GABRIELLE TORELLO drowned her wedding band — the cheap one — in the Hudson River, stuffed the diamond rings and earrings her ex-husband had given her into a pair of old shoes at the bottom of her closet, and treated herself to some commemorative sparkle, like the ring she bought when she survived her first court date.

“It makes me very happy every time I wear it,” said Ms. Torello, a communications consultant in Hackensack, N.J. “It was such a bad time that I don’t want to wear anything from that period in my life. I really wanted a new beginning.”

Jay Johnson, upon discovering that his girlfriend was two-timing him with one of his friends, simply packed everything she had given him — all the letters and boudoir pictures and sappy sentiments — into a box and mailed them to his rival with a note that said, “Good luck, Dave.”

“Hopefully, he gleaned something,” said Mr. Johnson, a ventriloquist whose show, “The Two and Only!” just opened on Broadway. “I know that they weren’t together all that long.”

And then there is Ellen Barkin, who on Tuesday will unload some $15 million worth of possessions at Christie’s, the detritus from her marriage to Ronald O. Perelman, in a move that may strike some as coldly pragmatic.

Still, when it comes to divorce, as the celebrity divorce lawyer Raoul Felder pointed out: “Sentiment goes out on the courthouse steps. Sentiment is yesterday’s news.”

In an age of unparalleled acquisitiveness, the quandary of what to do with the accumulated belongings of a relationship has become a predictable ingredient in the noxious stew of separation and recovery. Do you erase all traces of a love gone wrong, or recreate yourself within the debris?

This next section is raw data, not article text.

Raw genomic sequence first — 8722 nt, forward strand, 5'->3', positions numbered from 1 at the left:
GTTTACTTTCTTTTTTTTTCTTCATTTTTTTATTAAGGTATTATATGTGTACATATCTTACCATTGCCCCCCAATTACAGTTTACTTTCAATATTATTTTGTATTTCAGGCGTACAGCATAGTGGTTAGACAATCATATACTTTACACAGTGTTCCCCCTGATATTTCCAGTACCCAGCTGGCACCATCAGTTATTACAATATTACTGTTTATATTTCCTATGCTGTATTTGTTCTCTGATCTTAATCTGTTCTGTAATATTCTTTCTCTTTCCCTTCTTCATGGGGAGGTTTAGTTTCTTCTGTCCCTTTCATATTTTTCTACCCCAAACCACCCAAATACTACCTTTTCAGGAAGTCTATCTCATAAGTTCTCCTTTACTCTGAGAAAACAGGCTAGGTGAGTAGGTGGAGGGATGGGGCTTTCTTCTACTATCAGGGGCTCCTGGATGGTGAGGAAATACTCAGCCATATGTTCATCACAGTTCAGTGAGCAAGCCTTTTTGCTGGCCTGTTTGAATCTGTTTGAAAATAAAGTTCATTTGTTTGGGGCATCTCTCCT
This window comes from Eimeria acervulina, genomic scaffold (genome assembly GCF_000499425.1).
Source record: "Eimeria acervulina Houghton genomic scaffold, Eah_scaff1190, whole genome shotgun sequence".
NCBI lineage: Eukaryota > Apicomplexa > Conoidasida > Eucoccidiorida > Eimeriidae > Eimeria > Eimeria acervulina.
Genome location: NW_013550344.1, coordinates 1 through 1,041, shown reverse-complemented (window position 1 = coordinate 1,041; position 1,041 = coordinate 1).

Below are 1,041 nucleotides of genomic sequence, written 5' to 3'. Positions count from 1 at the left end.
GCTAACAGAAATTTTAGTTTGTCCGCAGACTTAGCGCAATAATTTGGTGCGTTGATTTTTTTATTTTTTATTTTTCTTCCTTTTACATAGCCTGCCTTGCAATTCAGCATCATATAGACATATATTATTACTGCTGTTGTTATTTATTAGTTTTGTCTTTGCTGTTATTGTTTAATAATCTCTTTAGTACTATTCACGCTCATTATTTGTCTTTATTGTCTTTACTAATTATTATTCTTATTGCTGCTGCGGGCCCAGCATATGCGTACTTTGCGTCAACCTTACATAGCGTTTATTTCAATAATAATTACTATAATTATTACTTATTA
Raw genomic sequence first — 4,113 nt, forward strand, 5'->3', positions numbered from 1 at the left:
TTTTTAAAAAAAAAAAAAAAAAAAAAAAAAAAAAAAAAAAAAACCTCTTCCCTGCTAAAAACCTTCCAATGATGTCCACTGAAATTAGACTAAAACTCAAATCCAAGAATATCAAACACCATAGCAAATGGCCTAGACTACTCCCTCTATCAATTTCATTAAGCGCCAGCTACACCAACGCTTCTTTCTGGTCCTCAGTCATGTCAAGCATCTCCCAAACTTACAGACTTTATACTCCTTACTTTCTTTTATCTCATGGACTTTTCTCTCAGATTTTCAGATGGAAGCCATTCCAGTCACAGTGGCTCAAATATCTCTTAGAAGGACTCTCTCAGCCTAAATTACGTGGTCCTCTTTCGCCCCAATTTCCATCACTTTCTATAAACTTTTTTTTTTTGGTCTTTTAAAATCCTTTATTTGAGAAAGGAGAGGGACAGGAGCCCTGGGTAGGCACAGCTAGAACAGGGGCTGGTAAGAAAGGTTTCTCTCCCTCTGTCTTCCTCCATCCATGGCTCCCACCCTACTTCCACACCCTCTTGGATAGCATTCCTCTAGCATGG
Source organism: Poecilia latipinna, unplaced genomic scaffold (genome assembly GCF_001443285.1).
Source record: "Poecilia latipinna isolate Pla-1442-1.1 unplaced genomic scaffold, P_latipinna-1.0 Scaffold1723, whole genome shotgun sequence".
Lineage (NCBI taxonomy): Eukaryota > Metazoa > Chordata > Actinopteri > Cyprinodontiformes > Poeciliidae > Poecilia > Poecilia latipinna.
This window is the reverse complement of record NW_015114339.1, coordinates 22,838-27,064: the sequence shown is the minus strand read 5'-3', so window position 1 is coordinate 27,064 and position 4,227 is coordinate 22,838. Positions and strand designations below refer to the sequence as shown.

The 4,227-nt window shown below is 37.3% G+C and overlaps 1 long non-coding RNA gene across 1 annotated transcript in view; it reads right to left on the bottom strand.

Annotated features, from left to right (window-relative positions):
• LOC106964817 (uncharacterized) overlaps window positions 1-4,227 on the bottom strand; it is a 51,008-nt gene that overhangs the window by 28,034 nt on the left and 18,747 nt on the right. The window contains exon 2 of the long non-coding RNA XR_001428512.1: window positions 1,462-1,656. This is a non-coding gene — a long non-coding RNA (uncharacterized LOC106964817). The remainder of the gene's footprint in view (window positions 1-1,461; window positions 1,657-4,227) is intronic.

“How acrimonious the divorce is — that’s probably the first issue that plays into the decision of whether to purge or not,” said Anya K. Luchow, a divorce mediator and psychologist in Tenafly, N.J. “The second is what their basic personality style is, divorce aside. Finally, economics are a big function in divorce. It’s easier for someone of wealth to part with objects they don’t need for survival.”

In other words, she said, “there is no rule.”

“I see it as an issue of control, especially for people who are being left,” she added. “For them in particular, dealing with the mementos is a way to gain some sort of control over a situation that, until now, has been beyond their control.”

That often includes a detoxification of that symbolic marital nest, the bedroom.

“The mattress and the sheets are the first to go,” Ms. Luchow said.

Some people will continue to divest their homes of furniture, artwork and photographs until nothing remains of the people responsible for their misery.

“I certainly don’t recommend doing that when a child is involved,” Ms. Luchow said. “I try to help people remember that as angry as they are and as much as it’s not working now, they need to hold on to some of the nice memories they have for the children’s sake.”

Marla Maples kept her daughter, Tiffany, in mind when she rid her life of certain objects given her by Tiffany’s father, Donald J. Trump.

“I did sell my engagement ring through an auction, and I donated a big part of it to my charity, Spirituality for Kids,” Ms. Maples said. “It was a big decision, because, of course, having a daughter, I wanted to make sure she was O.K. with it.”

Ms. Maples also put a sports car and a fur coat on the block at eBay, but she kept the wedding album, some family portraits and a stash of tender letters.